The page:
Two excessive force cases with qualified immunity

“A hypothetically reasonable officer in Brown’s situation would have probable cause to believe that Kohler posed a threat of serious physical harm to himself and to the other officers when he used deadly force. That officer could reasonably conclude that Kohler was threatening them with a weapon — his car. After backing out of the parking space and then turning the automobile to face the exit, Kohler saw the two officers positioned in front him. Brown’s weapon was drawn. The officers shouted for Kohler to stop while banging on his car window. Nevertheless, Kohler drove forward. At that point, an officer would have probable cause to conclude that Kohler and his car posed a threat of serious bodily injury to the officers.” Kohler v. Brown, 2023 U.S. Dist. LEXIS 169364 (W.D. Va. Sep. 22, 2023).*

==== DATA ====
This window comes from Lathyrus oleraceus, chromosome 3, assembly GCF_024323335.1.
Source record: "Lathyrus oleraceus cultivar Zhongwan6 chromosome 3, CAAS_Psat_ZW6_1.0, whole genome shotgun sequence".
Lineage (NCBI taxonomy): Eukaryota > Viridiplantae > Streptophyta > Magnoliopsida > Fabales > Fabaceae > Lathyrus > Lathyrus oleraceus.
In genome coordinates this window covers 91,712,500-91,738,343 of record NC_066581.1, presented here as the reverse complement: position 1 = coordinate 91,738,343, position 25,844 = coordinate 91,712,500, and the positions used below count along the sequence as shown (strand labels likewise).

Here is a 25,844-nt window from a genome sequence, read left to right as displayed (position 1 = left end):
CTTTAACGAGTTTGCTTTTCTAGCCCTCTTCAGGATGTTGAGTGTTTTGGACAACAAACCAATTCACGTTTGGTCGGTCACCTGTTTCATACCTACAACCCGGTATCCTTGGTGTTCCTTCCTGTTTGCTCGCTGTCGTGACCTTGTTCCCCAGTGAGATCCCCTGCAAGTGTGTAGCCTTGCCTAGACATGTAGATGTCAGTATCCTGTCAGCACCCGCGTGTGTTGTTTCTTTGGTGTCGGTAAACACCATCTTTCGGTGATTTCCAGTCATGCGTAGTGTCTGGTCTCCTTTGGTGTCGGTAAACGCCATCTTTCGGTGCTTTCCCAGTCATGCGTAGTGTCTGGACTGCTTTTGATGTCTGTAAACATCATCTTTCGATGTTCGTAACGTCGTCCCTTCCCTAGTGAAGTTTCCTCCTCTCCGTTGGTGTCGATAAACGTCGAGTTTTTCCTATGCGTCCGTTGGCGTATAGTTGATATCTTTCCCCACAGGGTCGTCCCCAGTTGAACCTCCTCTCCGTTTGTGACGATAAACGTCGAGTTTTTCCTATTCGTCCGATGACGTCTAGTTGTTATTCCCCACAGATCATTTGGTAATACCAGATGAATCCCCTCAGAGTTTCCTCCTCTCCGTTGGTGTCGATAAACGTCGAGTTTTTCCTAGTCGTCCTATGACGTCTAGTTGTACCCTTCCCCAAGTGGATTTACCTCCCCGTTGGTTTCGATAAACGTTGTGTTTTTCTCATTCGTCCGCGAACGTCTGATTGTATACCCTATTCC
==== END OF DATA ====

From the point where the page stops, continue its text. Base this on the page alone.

“Plaintiff argues that the Officers used excessive force while arresting Lunneen and that they were grossly negligent for failing to provide medical care to Lunneen. The district court found that qualified immunity shielded many of the Officers’ interactions with Lunneen, including their use of a taser and pepper spray when attempting to get Lunneen on the ground. The district court denied summary judgment, however, on two aspects of the arrest: the Officers’ use of force once they had Lunneen on the ground but before they handcuffed him, and Wyss’s use of force after Lunneen was handcuffed. We lack jurisdiction to consider the Officers’ evidentiary arguments at this stage. For those arguments properly before us, we AFFIRM.” Lunneen v. Vill. of Berrien Springs, 2023 U.S. App. LEXIS 25186 (6th Cir. Sep. 21, 2023).*

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